X-rays, magnetic resonance imaging, and ultrasounds may also be performed in order to determine whether there is any physiological basis for the patient’s pain and fatigue.
The American College of Rheumatology has established a guideline for diagnosing fibromyalgia. The first indicator is the persistence of widespread pain over a period of at least three months. By ‘widespread’ it is meant that pain is experienced on both sides of the body, both above and below the waist. Diagnosis may also take into account the number of tender points in the body although this is not strictly followed because of the inherently variable nature of the pain.
Treatment & Prevention
Treatment – Medication and therapy can help reduce the pain of fibromyalgia.
- Pain relievers – Over-the-counter medications to help ease the pain can be taken. The doctor may suggest prescription pain relievers. Narcotics are not advised as they could become addictive and worsen the pain over time.
- Antidepressants – Can help relieve the pain and fatigue associated with fibromyalgia.
- Anti-seizure drugs – Medications prescribed to treat epilepsy are often used to relieve certain types of pain.
- Physiotherapy – A physical therapist can help teach you strengthening, flexibility, and stamina based exercises. Water-based exercises can be particularly helpful.
- Occupational therapy – A therapist will help you make the necessary adjustments to your workspace and the way you perform your tasks to help you reduce the stress you put on your body.
Counseling is advised to patients suffering from fibromyalgia to help them cope with the pain.
Low FODMAP diet for fibromyalgia
FODMAPs are carbohydrates that are difficult for the gut to digest as they are fermented by the gut bacteria. Due to this fermentation, symptoms such as bloating, gas, stomach pain, constipation and diarrhea occur.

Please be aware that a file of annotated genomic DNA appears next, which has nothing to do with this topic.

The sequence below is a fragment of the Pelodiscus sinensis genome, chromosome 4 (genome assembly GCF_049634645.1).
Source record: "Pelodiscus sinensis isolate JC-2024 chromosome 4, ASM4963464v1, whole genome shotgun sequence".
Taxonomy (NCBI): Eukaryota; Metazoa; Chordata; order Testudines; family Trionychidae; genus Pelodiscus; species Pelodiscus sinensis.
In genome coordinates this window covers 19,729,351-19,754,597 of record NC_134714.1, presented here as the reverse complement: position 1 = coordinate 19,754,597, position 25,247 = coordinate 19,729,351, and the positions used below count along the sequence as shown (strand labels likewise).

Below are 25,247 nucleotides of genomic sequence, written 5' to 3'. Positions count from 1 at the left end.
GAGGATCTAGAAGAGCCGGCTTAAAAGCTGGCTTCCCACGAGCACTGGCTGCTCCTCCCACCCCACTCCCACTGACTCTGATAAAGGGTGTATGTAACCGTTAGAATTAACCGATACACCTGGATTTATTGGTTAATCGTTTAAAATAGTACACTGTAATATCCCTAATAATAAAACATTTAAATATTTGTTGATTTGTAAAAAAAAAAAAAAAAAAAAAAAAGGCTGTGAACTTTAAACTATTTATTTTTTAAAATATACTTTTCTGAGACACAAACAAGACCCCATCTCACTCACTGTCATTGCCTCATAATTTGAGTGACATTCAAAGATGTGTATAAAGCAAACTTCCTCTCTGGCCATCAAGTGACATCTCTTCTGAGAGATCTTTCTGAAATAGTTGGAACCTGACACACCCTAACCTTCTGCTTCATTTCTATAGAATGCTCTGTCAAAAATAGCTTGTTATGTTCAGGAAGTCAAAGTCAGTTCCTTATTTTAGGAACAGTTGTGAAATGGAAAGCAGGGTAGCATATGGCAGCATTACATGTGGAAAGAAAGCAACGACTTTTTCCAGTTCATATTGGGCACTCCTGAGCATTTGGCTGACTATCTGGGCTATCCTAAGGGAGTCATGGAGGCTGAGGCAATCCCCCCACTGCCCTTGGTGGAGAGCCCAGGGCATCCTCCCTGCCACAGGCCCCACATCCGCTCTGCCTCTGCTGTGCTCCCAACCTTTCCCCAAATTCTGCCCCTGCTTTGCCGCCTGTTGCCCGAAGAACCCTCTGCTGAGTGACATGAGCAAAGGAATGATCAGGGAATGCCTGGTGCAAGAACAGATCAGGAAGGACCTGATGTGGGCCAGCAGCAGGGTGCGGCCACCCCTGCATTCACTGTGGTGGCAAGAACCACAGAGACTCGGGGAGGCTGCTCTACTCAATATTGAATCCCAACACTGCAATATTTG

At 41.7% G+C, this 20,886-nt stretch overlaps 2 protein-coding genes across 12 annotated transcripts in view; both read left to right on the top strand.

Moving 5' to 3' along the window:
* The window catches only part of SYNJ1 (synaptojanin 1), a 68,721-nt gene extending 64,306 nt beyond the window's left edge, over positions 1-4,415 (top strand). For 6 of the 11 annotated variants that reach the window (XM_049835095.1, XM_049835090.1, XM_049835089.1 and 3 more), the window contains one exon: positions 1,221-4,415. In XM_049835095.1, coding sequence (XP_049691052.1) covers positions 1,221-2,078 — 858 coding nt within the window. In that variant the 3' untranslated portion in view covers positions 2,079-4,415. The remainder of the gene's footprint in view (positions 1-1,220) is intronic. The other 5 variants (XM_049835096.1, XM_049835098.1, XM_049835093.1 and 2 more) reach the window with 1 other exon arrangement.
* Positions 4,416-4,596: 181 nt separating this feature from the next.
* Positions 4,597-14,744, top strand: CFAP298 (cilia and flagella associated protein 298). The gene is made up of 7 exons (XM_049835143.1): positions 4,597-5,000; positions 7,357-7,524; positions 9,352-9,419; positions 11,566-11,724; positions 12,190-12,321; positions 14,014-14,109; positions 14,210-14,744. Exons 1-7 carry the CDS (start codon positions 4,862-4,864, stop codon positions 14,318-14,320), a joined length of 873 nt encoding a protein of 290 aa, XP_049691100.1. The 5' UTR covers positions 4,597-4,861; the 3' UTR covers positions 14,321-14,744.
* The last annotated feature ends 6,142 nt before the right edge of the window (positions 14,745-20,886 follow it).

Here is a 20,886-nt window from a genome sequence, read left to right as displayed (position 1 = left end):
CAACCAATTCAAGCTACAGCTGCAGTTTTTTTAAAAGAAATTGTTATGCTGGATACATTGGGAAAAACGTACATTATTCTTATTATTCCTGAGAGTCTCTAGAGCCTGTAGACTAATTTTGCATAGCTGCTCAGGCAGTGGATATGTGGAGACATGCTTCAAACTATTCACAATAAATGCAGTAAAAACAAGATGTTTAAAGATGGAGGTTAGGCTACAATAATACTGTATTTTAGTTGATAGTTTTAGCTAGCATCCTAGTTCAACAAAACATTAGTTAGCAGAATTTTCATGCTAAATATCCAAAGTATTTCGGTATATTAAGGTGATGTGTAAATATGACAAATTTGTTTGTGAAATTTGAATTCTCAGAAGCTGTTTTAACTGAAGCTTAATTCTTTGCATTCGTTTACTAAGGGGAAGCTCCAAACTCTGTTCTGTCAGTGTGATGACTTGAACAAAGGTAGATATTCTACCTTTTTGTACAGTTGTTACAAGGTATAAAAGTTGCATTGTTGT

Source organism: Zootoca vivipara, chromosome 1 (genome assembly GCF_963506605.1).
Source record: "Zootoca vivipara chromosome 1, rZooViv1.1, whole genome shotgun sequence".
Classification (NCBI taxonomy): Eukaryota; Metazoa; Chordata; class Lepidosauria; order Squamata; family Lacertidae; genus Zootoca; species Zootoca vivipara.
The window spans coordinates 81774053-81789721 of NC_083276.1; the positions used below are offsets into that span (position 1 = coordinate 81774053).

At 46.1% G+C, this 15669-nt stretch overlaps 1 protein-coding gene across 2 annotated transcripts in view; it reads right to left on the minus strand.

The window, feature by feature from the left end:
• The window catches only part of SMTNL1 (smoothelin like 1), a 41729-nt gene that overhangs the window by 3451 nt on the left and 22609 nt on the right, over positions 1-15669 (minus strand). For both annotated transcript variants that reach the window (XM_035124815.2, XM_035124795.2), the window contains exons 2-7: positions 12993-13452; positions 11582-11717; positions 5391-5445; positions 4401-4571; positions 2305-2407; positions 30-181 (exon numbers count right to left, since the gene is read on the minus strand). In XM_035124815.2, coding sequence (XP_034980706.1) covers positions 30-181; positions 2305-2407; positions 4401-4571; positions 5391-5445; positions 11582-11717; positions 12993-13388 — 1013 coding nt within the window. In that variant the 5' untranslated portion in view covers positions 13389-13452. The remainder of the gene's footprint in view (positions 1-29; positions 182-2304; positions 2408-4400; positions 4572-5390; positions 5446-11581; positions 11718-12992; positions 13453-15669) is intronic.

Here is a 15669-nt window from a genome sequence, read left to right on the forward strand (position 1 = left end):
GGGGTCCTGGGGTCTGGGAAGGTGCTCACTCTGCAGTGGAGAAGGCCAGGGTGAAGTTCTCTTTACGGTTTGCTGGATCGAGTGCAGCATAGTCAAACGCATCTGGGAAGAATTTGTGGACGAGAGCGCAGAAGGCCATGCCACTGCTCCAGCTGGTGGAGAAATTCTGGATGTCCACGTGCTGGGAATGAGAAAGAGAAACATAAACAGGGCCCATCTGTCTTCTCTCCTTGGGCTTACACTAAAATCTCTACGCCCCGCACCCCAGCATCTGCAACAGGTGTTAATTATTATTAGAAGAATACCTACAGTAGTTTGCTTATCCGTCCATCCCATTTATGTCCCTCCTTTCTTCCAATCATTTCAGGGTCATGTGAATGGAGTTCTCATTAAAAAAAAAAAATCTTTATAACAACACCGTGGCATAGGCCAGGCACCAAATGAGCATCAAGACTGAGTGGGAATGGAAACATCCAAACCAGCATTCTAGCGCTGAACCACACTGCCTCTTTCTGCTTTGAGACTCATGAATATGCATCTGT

FODMAP in the daily diet include
Fructose – Fruits and honey.
Lactose – Dairy.
Fructans (insulin) – Wheat, onion, and garlic.
Galactans – Beans, lentils, and legumes.
Polyols – Avocado, apricot, cherries, peaches, and plums.
FODMAP stands for
- F – Fermentable.
- O – Oligosaccharides.
- D – Disaccharides.
- M – Monosaccharides.
A – and
- P – Polysaccharides.
Foods such as pasta, noodles, bread, pastries etc, may increase the symptoms of fibromyalgia. Foods such as salmon, trout etc, broccoli, oatmeal, almonds, hazelnut etc. can help in relieving symptoms of fibromyalgia. Consuming a low FODMAP diet can help in reducing the flare-up of fibromyalgia.
Preventions – Fibromyalgia cannot be prevented. Proper treatment and lifestyle changes can help in reducing the frequency and severity of the symptoms.
- Get adequate sleep – Lack of sleep is both a cause and symptom of fibromyalgia flair-ups. Poor sleep creates a cycle of more pain, making it harder to sleep, which causes more pain and so on.
- Reduce emotional and mental stress – The symptoms of fibromyalgia get worse with stress. You could try meditation, relaxing, acupuncture etc. to help reduce your stress levels.
- Get regular exercise – Exercise on a regular and moderate level can help keep the muscles and joints healthy. Do not exert yourself as this can worsen the symptoms.
- Eating a balanced diet – Certain patients of fibromyalgia have stated that certain food items worsen their symptoms. Having a balanced and healthy diet provides all the nutrients that are required by the body. Reducing caffeine, junk and processed food intake help in making you healthier and controlling your weight. Therefore, reducing the symptoms of fibromyalgia.
- About 5 million people in the US who are 18 years or older have fibromyalgia.
- Between 75-90% of people who are diagnosed with fibromyalgia are women. Men get diagnosed with this disease as well, but their symptoms are different altogether.
- Many people with fibromyalgia have memory and concentration loss. This is called “brain fog” or “fibro fog.”
- There is nothing that can be done to treat fibromyalgia.
- Digestive disorders can be a symptom of fibromyalgia.
- Fibromyalgia can cause heightened senses.
- Though it is a primary health condition, it is often a secondary condition to ailments like rheumatoid arthritis and lupus.
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Dos and Don'ts
- Pay attention to what you eat. Make sure that you have clean, healthy and nutritious food.
- Reduce stress levels, as stress levels increase the symptoms of fibromyalgia.
- Over medicate.
- Expect an immediate recovery. It will take time for the pain to subside.
- Overdo thing on a good day. As it could lead to intense pain later.